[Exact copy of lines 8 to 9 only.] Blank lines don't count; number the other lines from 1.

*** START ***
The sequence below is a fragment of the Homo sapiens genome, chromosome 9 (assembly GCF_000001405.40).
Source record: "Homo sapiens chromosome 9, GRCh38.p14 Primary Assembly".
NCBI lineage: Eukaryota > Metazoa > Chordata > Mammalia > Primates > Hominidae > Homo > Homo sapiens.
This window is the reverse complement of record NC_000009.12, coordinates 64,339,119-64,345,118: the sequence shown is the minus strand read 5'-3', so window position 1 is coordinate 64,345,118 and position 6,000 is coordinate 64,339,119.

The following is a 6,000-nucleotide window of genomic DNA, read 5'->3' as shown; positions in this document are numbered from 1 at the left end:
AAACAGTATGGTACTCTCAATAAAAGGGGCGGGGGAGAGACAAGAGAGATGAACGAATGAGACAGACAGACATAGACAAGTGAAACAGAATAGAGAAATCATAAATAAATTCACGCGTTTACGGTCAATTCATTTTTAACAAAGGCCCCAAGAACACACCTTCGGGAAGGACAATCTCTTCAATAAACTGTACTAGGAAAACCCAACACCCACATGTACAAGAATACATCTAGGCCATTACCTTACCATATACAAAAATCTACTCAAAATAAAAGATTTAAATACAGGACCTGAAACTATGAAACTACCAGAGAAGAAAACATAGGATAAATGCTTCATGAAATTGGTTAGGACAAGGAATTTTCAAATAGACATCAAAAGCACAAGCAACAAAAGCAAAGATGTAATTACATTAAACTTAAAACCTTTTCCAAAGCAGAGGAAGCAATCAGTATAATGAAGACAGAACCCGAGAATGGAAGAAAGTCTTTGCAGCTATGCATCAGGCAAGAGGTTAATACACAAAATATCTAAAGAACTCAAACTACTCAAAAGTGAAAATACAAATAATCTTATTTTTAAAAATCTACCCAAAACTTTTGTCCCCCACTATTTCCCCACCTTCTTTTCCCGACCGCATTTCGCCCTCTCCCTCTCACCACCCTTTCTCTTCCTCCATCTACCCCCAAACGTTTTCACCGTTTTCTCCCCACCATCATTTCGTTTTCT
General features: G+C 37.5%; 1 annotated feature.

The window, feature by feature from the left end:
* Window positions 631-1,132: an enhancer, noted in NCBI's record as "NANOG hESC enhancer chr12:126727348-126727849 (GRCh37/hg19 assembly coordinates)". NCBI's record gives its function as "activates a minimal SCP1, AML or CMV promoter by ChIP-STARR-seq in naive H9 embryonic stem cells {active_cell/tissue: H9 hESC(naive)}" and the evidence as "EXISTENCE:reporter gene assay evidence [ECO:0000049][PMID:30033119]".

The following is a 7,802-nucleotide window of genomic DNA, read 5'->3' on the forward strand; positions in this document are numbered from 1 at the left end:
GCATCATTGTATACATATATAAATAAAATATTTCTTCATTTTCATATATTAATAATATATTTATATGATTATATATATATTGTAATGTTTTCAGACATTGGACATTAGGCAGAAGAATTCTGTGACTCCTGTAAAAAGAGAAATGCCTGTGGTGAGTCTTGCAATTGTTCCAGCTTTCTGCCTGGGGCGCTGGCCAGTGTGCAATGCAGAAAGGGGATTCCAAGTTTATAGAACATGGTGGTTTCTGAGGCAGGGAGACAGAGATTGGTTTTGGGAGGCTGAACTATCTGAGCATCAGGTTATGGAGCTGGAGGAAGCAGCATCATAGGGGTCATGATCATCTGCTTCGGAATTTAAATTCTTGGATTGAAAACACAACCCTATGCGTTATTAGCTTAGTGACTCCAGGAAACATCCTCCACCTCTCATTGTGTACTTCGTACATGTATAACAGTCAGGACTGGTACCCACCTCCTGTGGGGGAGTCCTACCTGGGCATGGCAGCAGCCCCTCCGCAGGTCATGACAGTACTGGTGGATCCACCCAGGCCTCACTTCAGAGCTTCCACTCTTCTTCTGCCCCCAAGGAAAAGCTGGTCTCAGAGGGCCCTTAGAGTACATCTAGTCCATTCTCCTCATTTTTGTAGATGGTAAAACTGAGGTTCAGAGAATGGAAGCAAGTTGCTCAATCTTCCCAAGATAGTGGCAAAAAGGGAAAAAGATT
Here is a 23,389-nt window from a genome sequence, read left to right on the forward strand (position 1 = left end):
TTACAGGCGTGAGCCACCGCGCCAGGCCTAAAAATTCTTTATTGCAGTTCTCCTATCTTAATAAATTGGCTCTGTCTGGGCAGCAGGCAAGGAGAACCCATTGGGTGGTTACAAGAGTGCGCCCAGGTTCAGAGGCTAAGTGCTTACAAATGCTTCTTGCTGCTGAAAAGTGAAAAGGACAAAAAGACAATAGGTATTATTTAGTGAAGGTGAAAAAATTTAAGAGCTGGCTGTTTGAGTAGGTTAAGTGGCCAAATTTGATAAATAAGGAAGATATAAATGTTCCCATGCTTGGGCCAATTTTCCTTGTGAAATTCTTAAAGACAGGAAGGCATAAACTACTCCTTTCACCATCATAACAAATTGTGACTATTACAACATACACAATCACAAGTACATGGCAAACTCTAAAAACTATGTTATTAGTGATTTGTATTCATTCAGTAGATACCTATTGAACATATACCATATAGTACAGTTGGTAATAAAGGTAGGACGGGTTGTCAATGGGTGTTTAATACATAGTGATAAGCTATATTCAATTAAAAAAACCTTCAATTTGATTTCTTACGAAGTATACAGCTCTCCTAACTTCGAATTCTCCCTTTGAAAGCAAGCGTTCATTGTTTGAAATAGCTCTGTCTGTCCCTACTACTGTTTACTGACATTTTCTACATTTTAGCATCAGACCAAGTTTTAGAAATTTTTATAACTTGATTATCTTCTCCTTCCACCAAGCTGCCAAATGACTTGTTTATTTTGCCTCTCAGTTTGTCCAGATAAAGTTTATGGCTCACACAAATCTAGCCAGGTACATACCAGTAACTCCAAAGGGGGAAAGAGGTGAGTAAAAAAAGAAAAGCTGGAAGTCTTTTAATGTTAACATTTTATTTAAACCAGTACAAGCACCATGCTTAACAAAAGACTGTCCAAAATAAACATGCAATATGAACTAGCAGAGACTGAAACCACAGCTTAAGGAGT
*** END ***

The window, feature by feature from the left end:
* Window positions 631-1,132: an enhancer, noted in NCBI's record as "NANOG hESC enhancer chr12:126727348-126727849 (GRCh37/hg19 assembly coordinates)". NCBI's record gives its function as "activates a minimal SCP1, AML or CMV promoter by ChIP-STARR-seq in naive H9 embryonic stem cells {active_cell/tissue: H9 hESC(naive)}" and the evidence as "EXISTENCE:reporter gene assay evidence [ECO:0000049][PMID:30033119]".